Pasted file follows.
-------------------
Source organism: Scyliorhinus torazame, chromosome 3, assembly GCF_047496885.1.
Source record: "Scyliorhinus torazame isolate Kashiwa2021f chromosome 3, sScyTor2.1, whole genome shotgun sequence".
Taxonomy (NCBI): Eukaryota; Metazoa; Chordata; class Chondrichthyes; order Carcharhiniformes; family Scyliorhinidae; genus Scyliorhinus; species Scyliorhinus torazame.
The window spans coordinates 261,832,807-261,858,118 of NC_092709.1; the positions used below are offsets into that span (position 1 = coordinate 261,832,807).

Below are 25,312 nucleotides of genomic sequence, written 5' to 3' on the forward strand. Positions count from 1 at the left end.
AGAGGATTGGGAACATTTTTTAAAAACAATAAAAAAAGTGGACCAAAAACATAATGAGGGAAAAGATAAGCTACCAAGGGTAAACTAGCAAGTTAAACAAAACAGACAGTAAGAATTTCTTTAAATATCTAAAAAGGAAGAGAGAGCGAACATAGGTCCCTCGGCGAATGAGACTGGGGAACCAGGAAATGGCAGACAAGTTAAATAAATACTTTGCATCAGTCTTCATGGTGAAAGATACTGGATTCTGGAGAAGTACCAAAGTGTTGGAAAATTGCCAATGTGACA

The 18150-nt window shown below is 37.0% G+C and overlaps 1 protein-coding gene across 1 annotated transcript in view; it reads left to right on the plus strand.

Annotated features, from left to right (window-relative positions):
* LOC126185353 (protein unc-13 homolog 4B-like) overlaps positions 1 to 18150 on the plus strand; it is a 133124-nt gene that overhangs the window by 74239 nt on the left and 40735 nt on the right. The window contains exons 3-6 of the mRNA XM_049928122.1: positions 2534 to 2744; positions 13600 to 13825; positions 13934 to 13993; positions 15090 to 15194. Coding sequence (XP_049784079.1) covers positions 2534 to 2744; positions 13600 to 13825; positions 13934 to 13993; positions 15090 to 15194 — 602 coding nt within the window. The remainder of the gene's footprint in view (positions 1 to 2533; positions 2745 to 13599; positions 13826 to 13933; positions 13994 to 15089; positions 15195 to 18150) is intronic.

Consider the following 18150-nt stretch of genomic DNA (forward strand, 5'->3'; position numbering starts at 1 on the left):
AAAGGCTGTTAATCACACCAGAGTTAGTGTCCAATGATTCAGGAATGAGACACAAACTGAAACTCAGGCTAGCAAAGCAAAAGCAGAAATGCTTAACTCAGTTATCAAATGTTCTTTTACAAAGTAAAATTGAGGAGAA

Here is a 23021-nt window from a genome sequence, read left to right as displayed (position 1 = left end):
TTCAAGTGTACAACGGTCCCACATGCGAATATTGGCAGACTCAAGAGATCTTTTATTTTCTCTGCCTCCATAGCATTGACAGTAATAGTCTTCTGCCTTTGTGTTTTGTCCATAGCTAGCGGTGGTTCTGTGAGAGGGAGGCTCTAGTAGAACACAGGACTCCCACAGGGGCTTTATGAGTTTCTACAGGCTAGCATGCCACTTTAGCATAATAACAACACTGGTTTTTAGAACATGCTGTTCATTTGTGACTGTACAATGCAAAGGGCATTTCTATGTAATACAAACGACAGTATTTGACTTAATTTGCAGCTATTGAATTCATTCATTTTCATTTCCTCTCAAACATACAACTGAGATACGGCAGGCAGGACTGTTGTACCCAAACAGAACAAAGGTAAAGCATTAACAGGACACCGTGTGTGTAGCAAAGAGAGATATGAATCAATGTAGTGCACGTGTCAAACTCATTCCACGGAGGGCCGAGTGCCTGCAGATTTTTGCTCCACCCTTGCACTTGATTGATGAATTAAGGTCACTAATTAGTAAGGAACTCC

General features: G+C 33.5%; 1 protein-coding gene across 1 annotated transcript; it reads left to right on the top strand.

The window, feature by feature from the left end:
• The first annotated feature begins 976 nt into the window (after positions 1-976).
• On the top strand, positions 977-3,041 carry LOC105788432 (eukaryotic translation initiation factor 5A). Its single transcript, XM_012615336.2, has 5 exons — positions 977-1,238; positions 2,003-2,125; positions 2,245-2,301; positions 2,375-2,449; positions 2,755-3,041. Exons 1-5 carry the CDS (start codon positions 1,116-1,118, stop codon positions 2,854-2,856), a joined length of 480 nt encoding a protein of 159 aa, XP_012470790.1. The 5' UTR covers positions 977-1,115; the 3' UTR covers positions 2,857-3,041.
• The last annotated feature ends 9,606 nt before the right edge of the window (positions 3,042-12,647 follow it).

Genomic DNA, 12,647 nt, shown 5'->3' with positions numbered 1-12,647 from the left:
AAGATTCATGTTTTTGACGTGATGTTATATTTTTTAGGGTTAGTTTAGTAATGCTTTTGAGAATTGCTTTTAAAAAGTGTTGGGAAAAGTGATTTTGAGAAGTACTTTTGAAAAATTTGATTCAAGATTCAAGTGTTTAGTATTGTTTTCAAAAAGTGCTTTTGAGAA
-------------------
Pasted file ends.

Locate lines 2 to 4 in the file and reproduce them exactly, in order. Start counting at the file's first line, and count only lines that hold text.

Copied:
Source record: "Scyliorhinus torazame isolate Kashiwa2021f chromosome 3, sScyTor2.1, whole genome shotgun sequence".
Taxonomy (NCBI): Eukaryota; Metazoa; Chordata; class Chondrichthyes; order Carcharhiniformes; family Scyliorhinidae; genus Scyliorhinus; species Scyliorhinus torazame.
The window spans coordinates 261,832,807-261,858,118 of NC_092709.1; the positions used below are offsets into that span (position 1 = coordinate 261,832,807).